Thousands of people have evacuated the areas surrounding the Philippines’ most active volcano, which has begun erupting again. On Monday, lava was seen flowing down its crater in a gentle eruption. This could turn explosive within weeks or days, according to scientists.
Nearly 15,000 people have fled from the villages near Mount Mayon in Albay province, as the Philippine Institute of Volcanology and Seismology raised the alert level to three on a scale of five. This means that there is an increased potential of a hazardous and explosive eruption of the volcano.
Lava from the Mayon’s crater flowed down a gulley, and ash clouds began covering the volcano mid-slope. The thick clouds shrouding the volcano are preventing authorities from visually assessing the amount of lava flow.
The lava’s red-orange glow was seen through the thick cloud cover Sunday night, lighting up the night sky with a fiery red-orange glow. The terrifying sight was enough motivation for many residents to flee their homes.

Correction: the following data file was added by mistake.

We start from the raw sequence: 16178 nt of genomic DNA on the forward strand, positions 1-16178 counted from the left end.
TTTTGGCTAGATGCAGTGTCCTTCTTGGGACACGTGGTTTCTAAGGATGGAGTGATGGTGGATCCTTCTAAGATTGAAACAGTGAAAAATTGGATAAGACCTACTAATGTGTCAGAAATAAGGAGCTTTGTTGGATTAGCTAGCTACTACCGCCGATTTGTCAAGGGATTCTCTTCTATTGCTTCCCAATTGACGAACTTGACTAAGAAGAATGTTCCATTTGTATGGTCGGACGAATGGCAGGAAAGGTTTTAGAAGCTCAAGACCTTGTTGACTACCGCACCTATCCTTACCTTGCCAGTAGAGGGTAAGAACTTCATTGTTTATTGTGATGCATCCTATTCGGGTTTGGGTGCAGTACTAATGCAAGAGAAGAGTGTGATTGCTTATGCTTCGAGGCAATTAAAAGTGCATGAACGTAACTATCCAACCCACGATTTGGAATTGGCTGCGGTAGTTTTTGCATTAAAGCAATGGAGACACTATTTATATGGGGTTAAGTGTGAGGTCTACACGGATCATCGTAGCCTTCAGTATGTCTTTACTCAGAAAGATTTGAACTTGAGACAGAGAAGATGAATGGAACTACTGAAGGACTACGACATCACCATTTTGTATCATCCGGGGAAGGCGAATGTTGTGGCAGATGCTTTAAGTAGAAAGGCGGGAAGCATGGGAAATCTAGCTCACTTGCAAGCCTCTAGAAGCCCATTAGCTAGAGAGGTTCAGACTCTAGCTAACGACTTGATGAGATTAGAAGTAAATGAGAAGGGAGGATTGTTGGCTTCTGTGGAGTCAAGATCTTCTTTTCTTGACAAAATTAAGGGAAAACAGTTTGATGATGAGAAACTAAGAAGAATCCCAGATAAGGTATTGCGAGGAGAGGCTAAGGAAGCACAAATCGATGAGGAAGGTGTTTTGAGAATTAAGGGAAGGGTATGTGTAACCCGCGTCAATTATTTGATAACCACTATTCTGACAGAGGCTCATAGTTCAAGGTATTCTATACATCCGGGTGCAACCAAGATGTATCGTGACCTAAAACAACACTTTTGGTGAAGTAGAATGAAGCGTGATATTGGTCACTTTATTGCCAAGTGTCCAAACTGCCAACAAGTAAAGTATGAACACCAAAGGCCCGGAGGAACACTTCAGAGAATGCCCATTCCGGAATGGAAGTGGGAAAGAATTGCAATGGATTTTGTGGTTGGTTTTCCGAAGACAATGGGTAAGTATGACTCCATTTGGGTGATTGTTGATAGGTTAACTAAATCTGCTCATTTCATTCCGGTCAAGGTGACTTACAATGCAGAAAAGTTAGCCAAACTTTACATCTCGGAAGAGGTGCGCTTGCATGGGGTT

According to authorities, more than 14,700 people have been moved from the three cities and four towns near the volcano. All areas are considered high-risk locations.
“There are some who still resist but if we reach alert level four, we’ll really be obligated to resort to forced evacuation,” said Cedric Daep, an Albay emergency official. A level four alert means that a violent eruption could be expected in days.
Officials say that the volcano’s eruption could trigger pyroclastic flows that could incinerate everything in their path. Ash clouds could also increase and drift toward the nearby Legazpi City, the provincial capital located just nine miles from Mount Mayon.
Owing to its near-perfect cone shape, Mount Mayon, despite being a very active volcano, is a popular destination for tourists and climbers.
The volcano’s most recent eruption was in 2014 when thousands of residents were evacuated in response to a critical alert. In 2013, five climbers were killed by falling rocks caused by a violent blast from the volcano.
Mayon’s most deadly eruption took place in 1814 when explosions killed at least 1,200 people.